XSHOGI(6) - Linux man page online | Games
Xt/Athena user interface for gnushogi.
Jan 29, 1993
xshogi(6) Games Manual xshogi(6)
X Version 11 Jan 29, 1993 xshogi(6)
NAMExshogi - Xt/Athena user interface for gnushogi
SYNOPSISxshogi [ options ]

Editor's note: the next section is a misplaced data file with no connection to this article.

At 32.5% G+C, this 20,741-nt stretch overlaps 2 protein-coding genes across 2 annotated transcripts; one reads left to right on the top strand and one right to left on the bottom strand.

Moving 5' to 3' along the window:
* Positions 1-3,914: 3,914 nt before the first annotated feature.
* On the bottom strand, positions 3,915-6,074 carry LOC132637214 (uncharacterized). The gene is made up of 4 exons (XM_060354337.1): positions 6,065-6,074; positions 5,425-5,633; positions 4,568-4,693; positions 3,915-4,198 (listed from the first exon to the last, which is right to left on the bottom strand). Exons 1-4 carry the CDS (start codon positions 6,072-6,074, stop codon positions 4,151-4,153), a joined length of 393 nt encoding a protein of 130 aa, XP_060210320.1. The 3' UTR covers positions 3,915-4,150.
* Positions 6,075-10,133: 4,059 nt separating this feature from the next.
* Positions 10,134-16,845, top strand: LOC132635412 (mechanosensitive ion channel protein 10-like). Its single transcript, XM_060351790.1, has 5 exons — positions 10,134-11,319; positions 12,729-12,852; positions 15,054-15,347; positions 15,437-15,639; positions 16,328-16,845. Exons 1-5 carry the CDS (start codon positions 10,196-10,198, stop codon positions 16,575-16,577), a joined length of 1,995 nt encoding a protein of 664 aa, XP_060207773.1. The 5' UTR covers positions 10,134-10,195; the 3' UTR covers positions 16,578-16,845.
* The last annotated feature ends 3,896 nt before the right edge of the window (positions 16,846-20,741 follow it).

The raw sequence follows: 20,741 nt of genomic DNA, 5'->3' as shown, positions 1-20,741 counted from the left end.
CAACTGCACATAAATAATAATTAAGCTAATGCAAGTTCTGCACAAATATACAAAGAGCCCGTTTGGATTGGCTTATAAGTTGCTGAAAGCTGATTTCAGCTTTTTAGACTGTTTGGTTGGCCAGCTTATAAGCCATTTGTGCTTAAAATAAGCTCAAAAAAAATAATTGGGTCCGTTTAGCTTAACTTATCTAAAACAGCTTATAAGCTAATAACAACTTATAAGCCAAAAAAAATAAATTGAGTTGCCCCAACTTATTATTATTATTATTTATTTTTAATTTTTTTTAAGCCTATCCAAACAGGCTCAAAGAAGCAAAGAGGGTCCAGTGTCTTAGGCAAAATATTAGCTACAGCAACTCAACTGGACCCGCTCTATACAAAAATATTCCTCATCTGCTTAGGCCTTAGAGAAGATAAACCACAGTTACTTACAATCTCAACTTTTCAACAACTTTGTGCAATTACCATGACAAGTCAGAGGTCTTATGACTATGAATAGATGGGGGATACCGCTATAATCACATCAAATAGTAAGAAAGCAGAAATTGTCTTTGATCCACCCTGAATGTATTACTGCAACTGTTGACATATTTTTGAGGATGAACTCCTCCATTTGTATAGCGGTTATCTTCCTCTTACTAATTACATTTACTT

DESCRIPTIONxshogi provides an X11/Xt/Athena Widgets user interface for gnushogi. With xshogi you can play gnushogi, set up arbitrary positions, force variations, or watch xshogi manage a game between two shogi programs. Furthermore, it can be used as an interface between two play‐ ers on different displays. xshogi can also be used as a shogi board to play out games. It will read through a game file or allow a player to play through a variation manually (force mode). This is useful for keeping track of email postal games or browsing games off the net. After starting xshogi, you can make moves by pressing mouse button 1 while the cursor is over a square with your piece on it and dragging the mouse to another square. If the move is illegal, gnushogi will not allow it. xshogi will then retract the move.